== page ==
Mastering the French Press: Your Guide to Perfect Coffee Every Time

Ever tried making coffee with a French press and ended up with a bitter or watery mess? It doesn’t have to be that way. With the right principles, you can perfect your French press technique and brew delicious coffee every time.

First things first, you need a decent French press. It’s a simple device—just a glass pot, a plunger, and a filter—but quality matters. A cheap one with thin walls and poor filtration won’t do your coffee any favors. Take it from someone who once used a $2 bright pink French press from a supermarket in China. It lacked proper insulation, causing the coffee to under-extract. While it was a fun, budget option for travel, it’s not something you’d want to use every day.

When choosing a French press, consider three things: capacity, filtration, and style. If you’re a solo coffee drinker, a medium-sized French press (2-4 cups) should suffice. For those who love their coffee or like brewing for two, go for a larger size (8-12 cups). A larger one gives you more options but can be bulky for travel.

Filtration styles vary. The traditional method uses a mesh filter, which can let fine particles through, leaving some ‘sludge’ in your cup. If you want a cleaner cup, consider a basket-style filtration system, like those in Espropress models. They’re pricier but do a fantastic job in separating the grounds from the coffee.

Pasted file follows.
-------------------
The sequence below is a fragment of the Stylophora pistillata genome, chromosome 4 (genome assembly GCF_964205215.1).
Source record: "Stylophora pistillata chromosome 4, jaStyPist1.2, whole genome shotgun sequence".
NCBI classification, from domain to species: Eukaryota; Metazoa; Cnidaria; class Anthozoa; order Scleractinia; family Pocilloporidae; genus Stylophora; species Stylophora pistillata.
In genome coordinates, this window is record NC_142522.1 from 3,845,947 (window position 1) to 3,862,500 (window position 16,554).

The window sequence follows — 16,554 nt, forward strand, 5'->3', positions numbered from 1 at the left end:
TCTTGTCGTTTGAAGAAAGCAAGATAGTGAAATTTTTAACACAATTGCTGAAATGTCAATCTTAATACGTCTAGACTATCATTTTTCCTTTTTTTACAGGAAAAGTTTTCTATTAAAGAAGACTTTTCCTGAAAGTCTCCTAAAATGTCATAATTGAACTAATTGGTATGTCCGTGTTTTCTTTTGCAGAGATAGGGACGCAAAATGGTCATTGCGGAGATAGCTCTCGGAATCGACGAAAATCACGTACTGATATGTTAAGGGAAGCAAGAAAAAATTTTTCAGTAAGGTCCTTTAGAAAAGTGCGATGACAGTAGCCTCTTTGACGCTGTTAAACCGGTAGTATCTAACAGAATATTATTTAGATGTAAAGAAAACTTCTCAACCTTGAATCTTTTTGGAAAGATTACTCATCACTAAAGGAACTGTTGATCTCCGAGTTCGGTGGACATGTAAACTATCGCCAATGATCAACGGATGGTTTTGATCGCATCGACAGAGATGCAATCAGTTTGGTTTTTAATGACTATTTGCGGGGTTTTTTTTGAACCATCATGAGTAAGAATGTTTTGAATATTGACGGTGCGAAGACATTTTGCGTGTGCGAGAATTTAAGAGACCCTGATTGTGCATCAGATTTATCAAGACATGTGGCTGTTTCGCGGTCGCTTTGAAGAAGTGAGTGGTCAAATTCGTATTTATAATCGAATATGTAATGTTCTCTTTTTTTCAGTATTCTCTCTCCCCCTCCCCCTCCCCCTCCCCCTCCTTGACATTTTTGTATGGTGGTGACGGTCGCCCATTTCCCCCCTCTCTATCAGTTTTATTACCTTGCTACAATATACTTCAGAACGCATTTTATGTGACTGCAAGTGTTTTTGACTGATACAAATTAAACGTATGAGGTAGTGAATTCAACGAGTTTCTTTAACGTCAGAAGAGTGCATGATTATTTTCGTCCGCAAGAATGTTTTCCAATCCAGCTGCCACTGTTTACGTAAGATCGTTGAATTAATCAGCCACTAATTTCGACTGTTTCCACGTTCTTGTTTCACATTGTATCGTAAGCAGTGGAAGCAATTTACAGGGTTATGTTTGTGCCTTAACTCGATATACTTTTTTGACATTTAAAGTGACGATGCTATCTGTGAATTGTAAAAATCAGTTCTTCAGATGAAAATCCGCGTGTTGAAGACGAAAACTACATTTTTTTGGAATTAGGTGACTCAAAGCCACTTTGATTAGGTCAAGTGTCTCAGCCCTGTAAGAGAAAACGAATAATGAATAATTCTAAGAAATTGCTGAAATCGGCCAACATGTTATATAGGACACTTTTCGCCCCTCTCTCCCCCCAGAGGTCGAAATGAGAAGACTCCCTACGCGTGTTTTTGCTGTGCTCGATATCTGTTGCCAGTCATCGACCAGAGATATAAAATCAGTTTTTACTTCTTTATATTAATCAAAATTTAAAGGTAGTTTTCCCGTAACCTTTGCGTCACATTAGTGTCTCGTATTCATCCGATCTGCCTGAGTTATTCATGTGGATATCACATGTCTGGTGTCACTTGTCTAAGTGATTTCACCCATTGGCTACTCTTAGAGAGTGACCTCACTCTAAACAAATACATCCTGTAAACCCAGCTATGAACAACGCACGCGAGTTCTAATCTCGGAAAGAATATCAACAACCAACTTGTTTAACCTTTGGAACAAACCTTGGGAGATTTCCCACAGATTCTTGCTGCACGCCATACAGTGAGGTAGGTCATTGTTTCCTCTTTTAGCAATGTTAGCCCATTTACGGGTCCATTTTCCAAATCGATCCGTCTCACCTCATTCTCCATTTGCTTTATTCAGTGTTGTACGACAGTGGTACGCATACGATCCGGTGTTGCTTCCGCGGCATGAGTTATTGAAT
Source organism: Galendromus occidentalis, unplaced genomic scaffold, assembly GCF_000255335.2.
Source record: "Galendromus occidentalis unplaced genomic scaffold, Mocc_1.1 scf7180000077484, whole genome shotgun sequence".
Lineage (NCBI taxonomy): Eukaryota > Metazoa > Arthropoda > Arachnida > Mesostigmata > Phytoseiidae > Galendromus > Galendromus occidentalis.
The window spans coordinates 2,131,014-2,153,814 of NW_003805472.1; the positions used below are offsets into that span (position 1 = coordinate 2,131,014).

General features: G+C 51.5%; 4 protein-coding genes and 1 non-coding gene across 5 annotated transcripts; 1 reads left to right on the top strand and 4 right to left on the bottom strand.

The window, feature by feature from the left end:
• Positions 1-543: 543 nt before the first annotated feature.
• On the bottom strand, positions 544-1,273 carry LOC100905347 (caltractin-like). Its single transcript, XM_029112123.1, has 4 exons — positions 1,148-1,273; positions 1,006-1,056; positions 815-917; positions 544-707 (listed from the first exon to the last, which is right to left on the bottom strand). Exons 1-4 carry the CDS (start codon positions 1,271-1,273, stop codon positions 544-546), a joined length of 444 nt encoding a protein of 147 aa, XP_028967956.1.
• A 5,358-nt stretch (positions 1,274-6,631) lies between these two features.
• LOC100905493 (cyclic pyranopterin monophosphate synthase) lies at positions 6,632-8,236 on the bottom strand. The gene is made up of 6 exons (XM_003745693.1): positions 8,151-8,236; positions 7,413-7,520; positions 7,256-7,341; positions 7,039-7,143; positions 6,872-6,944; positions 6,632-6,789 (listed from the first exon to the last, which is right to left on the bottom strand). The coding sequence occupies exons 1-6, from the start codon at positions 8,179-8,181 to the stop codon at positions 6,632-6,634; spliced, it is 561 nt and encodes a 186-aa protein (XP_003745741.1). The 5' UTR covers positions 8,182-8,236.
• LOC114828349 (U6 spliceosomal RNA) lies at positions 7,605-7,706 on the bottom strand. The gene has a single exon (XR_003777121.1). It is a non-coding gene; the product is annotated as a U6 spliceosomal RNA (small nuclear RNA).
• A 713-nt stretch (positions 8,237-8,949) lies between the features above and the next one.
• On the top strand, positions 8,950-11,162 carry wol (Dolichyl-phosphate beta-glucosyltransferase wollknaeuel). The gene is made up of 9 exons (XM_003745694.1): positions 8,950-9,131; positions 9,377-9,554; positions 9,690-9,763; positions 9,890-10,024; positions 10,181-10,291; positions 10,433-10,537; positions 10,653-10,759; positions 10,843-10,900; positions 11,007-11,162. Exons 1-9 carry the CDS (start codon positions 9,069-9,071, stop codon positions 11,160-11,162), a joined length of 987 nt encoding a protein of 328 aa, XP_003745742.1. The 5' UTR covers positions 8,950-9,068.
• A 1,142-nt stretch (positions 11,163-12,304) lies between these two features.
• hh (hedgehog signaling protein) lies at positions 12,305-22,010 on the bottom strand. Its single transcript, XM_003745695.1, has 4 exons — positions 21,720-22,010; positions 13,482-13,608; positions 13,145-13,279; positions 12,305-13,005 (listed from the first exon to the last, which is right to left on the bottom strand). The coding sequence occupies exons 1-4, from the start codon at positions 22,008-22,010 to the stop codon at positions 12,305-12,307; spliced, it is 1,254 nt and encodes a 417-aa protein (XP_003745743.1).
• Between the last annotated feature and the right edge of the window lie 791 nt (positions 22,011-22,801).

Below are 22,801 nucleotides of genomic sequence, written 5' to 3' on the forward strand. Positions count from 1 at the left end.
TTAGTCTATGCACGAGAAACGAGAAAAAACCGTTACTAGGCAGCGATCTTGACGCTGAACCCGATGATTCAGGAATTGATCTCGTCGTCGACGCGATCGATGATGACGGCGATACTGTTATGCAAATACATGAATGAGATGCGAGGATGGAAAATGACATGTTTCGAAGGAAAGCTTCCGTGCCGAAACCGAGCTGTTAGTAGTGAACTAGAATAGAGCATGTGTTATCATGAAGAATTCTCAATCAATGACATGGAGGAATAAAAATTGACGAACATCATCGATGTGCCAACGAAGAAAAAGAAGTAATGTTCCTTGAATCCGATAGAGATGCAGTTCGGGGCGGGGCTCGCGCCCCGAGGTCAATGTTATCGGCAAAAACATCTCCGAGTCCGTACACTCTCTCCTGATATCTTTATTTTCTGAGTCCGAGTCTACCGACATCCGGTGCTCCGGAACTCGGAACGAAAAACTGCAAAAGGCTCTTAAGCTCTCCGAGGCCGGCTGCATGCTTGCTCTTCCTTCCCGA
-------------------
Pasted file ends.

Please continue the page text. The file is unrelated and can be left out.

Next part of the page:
As for the build, decide between single and double-walled beakers. A double-walled French press retains heat better, which results in more efficient extraction. While single-walled models like the Bodum Chambord are classics and still brew great coffee, you might find the insulation lacking over longer brew times.

Now, onto the brewing process. The French press is an immersion method, meaning all the coffee grounds and water mix together for the entire brew time, typically around four minutes. The key to a great brew is controlling the extraction rate through grind size and brew time. Fine grind? Shorter brew time. Coarser grind? Longer brew time.

So, here’s what you’ll need: a French press (preferably double-walled), a burr grinder for even grind size, 40 grams of coffee (adjust based on your preference), fresh water at around 95°C, a scale, a timer, and a stirrer.

Start by boiling 800ml of water. Pour about 200ml into the French press to preheat it. This keeps the brewing water hot. Weigh 40 grams of coffee and grind it medium-fine, similar to white sugar. Discard the preheating water, add the coffee grounds, and pour 600ml of hot water over them. Stir to make sure all the grounds are wet, then let it brew for four minutes.

After four minutes, give the coffee another stir, including the bottom. Place the plunger on top but wait a minute before pressing down, letting the finer grounds settle. Finally, gently press the plunger down and pour yourself a delicious cup of French press coffee.

For those who wonder about ratios, a 1:15 coffee-to-water ratio is a good starting point. Adjust to your taste. Remember, the French press method is one of the most honest ways to brew coffee, letting the true flavors shine through without any frills.

Using a French press doesn’t have to be complicated. Get the right equipment, pay attention to your coffee grind and brew time, and you’ll be making exceptional coffee in no time. Ditch the bitterness and enjoy the rich, full flavors that this classic brewing method has to offer.